So the profits reaped by the big banks aren’t likely to be passed on to consumers in any meaningful way any time soon. But the larger problem is, what happens when banks have to pay back the government subsidies beyond TARP? We might discover that there’s even less to these firms than they would have us believe, and find ourselves in the middle of another financial collapse. That bubble burst will be even more chaotic than the current one. Why? Because next time, it won’t just be the capital they raised in the markets on the table—it will be all that federal money they got as well.
And what if the banks don’t pay back their loans any time soon? Stronger banks will chug along while the FDIC keeps shutting down struggling banks, raising debt and trading big on the back of federal capital. Until one of those scenarios plays out, the problems that spurred the crisis—the loan and credit defaults, foreclosures, job losses, and general disparities in incomes—continue to hammer the average American.
Double-digit jobless rates pervaded 139 metropolitan areas in the United States as of July, compared to only 14 last summer. Nationwide unemployment reached 14.9 million, or 9.7 percent in August, with an additional 2.3 million people barely hanging on. Plus, the housing situation keeps deteriorating: There were nearly 2 million new foreclosure filings—including default notices, auction sale notices, and repossessions—in the first half of 2009 (bringing the total filings since 2007 to 7.3 million), up 15 percent from the same period during 2008, according to RealtyTrac.
So, what happens in the meantime? Well, the government could close down the faucets of money and request quicker payback of all forms of its subsidies—but that would likely crash the artificially bolstered financial system. And it’s not going to happen.
Or the government could stay the course, and hope that the myriad of problems underlying our banking system solve themselves—if banks need to keep trading with government chips, at greater risk, to post higher profits, then so be it. Meanwhile, as President Obama reiterated, a set of fairly tepid reforms that don’t fully transform Wall Street will keep getting batted about Washington. Some are useful, to be sure. Putting all derivatives on regulated exchanges (though “all” will become the least profitable ones), creating a Consumer Finance Protection Agency to help mitigate some of the risk of esoteric loans (which the Chamber of Commerce and others are fighting tooth and nail) are both good steps to avoiding certain repeats of economic chaos.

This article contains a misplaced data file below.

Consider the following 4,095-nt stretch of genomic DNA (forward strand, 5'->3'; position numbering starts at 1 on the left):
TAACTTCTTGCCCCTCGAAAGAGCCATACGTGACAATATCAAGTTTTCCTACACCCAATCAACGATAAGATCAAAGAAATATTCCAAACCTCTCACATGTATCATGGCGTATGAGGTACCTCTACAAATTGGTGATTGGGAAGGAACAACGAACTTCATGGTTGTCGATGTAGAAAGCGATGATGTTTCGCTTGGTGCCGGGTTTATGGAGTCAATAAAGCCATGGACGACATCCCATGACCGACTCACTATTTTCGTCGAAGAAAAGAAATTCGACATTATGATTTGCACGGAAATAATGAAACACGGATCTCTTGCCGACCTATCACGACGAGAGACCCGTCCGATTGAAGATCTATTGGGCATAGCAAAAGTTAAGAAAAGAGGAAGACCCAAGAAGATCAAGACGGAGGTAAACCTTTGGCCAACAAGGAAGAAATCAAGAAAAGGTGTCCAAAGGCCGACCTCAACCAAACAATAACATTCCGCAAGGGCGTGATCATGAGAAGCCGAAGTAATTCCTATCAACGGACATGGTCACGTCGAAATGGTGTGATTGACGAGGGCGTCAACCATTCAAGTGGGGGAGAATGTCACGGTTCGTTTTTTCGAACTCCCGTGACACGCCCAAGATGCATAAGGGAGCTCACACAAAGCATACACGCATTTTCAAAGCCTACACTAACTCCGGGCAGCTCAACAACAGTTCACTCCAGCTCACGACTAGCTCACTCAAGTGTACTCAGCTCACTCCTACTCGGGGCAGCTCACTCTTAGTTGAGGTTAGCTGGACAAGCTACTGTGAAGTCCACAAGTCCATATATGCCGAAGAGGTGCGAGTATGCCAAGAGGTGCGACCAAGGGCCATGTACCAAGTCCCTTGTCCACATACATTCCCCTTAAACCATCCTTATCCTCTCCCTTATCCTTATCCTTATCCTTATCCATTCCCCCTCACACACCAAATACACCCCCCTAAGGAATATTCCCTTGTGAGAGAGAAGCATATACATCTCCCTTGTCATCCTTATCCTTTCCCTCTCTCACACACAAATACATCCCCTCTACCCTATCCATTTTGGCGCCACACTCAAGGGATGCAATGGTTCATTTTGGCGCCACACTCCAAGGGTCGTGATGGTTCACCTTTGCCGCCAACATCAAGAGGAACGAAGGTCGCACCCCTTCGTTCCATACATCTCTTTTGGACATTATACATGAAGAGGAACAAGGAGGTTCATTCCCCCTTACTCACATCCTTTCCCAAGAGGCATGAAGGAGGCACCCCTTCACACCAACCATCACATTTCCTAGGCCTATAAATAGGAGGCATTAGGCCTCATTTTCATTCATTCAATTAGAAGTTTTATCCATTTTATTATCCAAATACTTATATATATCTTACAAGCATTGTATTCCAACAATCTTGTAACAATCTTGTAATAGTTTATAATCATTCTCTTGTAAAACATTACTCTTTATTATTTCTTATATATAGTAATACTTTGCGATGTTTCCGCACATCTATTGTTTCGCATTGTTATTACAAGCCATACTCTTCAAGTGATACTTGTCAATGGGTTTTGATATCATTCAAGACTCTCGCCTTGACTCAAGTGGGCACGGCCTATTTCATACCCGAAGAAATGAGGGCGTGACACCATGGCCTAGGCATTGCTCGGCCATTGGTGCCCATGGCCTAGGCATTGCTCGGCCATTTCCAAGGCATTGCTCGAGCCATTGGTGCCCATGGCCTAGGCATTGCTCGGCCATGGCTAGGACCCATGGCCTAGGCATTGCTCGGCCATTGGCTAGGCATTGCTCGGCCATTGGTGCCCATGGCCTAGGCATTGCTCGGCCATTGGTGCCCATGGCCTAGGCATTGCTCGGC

But ideas like shuffling some regulatory-agency decks in Washington, when regulators, most notably the Fed, failed to do their job to begin with—isn’t change. And pumping trillions of dollars into the financial sector does not address the banking system’s most fundamental and obvious flaw: Banks are too big and their functions too convoluted and dangerous. When the Glass-Steagall Act of 1933 was repealed by the Gramm-Leach-Bliley Act of 1999, commercial banks were again allowed to take speculative risks with consumer deposits, merge with investment banks and insurance companies, and load up debt based on weak assets. All those pools of money were allowed to mix and the financial system devolved to the freewheeling mentality that existed pre-Great Depression. That’s when the current economic crisis really began.
Which brings us back to the beginning. Churning federal capital, big trading risks, and less competition created the illusion of improved bank profits following a horrendous 2008. At least before the meltdown banks were ostensibly creating their own capital, borrowing from each other or their investors. Now they’re playing with the taxpayers’ stash. We don’t have to look into the future to find the next bubble—we just have to take a look around now. The brewing bubble comes courtesy of this federal bailout. So will the next burst.
Nomi Prins is author of It Takes a Pillage: Behind the Bonuses, Bailouts, and Backroom Deals from Washington to Wall Street (Wiley, September, 2009). Before becoming a journalist, she worked on Wall Street as a managing director at Goldman Sachs, and running the international analytics group at Bear Stearns in London.